Albrecht, C; Jahn, R; Huwe, B: Soil systematics and classification systems - Part 1: Fundamentals, Journal of Plant Nutrition and Soil Science, 168(1), 7-20 (2005)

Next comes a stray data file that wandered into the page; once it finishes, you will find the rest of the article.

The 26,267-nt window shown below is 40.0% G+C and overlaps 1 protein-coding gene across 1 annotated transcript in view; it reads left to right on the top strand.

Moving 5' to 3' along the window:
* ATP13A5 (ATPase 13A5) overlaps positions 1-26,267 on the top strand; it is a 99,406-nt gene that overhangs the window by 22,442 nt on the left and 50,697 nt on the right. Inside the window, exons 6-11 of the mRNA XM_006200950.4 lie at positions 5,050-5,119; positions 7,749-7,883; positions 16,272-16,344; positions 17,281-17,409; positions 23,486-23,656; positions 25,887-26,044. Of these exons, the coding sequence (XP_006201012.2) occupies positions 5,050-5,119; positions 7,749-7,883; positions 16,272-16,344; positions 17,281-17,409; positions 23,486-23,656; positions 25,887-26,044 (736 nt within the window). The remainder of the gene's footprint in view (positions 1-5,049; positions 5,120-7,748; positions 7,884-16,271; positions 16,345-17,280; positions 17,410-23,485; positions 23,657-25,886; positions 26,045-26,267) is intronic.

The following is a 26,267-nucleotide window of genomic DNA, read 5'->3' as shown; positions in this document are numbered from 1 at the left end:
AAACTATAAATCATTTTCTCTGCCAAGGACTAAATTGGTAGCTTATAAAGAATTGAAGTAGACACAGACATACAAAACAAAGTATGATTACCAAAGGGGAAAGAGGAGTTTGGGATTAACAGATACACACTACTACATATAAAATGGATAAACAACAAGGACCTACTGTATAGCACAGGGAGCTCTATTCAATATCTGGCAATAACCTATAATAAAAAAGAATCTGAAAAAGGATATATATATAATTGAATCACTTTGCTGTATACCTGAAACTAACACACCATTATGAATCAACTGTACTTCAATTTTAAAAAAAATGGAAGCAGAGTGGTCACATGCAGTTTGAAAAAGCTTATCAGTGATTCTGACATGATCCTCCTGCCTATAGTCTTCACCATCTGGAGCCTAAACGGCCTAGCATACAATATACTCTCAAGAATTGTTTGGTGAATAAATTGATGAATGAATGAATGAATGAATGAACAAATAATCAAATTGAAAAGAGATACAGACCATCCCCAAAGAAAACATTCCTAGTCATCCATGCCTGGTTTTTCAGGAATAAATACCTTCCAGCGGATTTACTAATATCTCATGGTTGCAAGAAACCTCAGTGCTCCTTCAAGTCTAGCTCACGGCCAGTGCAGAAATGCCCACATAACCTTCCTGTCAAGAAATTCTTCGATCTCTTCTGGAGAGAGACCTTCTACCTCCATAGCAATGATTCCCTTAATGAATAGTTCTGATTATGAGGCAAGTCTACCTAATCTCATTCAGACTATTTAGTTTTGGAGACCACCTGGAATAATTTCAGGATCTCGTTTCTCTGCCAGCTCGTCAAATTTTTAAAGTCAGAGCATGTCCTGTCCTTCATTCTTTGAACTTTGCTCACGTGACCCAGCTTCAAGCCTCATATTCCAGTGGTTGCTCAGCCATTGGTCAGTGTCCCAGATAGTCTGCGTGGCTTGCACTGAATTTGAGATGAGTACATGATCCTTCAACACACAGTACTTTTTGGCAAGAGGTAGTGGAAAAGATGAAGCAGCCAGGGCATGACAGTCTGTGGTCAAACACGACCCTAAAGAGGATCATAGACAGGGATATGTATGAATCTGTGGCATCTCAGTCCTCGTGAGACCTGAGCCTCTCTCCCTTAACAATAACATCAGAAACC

Soil-ordering systems are primarily based and developed on one of two underlying principles: They are either categorized according to soil-forming processes, or the formation of categories develops by chosen parameters. This perspective has already been established in the literature, though it is often confusing as many terms are defined and applied differently. In this contribution, the various definitions of systematics, classification, taxonomy, and identification will be clearly differentiated and summarized. The core of our work is to clearly define and contrast three terms: systematics, classification, and identification. Systematics is the fundamental scientific and deductive ordering of objects into systematic units. The purpose of this approach is to organize the, entire spectrum of knowledge within a discipline into a transparent and manageable form. Classification, in direct contrast to systematics, is goal-oriented and an inductive ordering of objects, Thus, the ordering scheme consists of classes which are clearly parameterized. Identification is the ordering of now objects into an already existing systematics or classification system. Close attention is paid to both the differences and the similarities between a systematics and a classification system, especially pertaining to their practical applications. The identification requires that the category-forming characteristics can be measured (e.g., for soil systematics, these are the soil-forming processes and factors). Currently, it is unfortunately not feasible to objectively quantity most soil-forming processes. Thus, most attempts at categorizing soils by systematics are hypothetical and highly subjective in nature. The resulting identification derived from the soil systematics approach is open to questions and contestable, since a graded measuring system does not yet exist to verify these determinations. In contrast, a soil-classification system does allow an objective soil-profile identification, although such systems are conceived pragmatically and designed for a practical purpose (e.g., not scientifically based on process intensities). Unfortunately, such a classification system cannot be applied as a universal scientific categorization system due to this method of conception. Both categorization approaches are required in soil science in order to satisfy both the practical and the scientific aspects of the field. However, substantial research must be done to complete and verify systematics. The only viable short-term solution is through the development of a graded classification system where the categories of the system are directly derived from the current systematics approach. In the long run both the exact investigation and the detailed modeling of the soil-forming processes are inevitable.
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